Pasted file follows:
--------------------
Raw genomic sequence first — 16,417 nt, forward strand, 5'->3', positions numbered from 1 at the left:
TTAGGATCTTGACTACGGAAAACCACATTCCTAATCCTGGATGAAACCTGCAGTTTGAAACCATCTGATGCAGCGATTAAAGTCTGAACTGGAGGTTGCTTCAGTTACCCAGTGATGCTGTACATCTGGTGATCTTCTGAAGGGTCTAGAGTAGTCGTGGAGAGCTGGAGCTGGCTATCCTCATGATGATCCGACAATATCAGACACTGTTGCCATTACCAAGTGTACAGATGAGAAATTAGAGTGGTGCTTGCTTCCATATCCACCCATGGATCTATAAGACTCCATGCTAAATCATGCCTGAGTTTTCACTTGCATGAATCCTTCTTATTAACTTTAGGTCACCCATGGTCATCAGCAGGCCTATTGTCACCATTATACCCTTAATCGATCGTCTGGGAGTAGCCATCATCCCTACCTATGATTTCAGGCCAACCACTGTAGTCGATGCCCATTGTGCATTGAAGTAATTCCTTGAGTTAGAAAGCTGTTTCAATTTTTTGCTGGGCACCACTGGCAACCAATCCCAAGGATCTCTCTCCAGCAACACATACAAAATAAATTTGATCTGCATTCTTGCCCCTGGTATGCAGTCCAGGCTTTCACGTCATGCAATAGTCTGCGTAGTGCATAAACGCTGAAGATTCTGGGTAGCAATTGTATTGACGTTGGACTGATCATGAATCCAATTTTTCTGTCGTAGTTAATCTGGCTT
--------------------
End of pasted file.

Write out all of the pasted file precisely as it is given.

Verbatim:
Raw genomic sequence first — 16,417 nt, forward strand, 5'->3', positions numbered from 1 at the left:
TTAGGATCTTGACTACGGAAAACCACATTCCTAATCCTGGATGAAACCTGCAGTTTGAAACCATCTGATGCAGCGATTAAAGTCTGAACTGGAGGTTGCTTCAGTTACCCAGTGATGCTGTACATCTGGTGATCTTCTGAAGGGTCTAGAGTAGTCGTGGAGAGCTGGAGCTGGCTATCCTCATGATGATCCGACAATATCAGACACTGTTGCCATTACCAAGTGTACAGATGAGAAATTAGAGTGGTGCTTGCTTCCATATCCACCCATGGATCTATAAGACTCCATGCTAAATCATGCCTGAGTTTTCACTTGCATGAATCCTTCTTATTAACTTTAGGTCACCCATGGTCATCAGCAGGCCTATTGTCACCATTATACCCTTAATCGATCGTCTGGGAGTAGCCATCATCCCTACCTATGATTTCAGGCCAACCACTGTAGTCGATGCCCATTGTGCATTGAAGTAATTCCTTGAGTTAGAAAGCTGTTTCAATTTTTTGCTGGGCACCACTGGCAACCAATCCCAAGGATCTCTCTCCAGCAACACATACAAAATAAATTTGATCTGCATTCTTGCCCCTGGTATGCAGTCCAGGCTTTCACGTCATGCAATAGTCTGCGTAGTGCATAAACGCTGAAGATTCTGGGTAGCAATTGTATTGACGTTGGACTGATCATGAATCCAATTTTTCTGTCGTAGTTAATCTGGCTT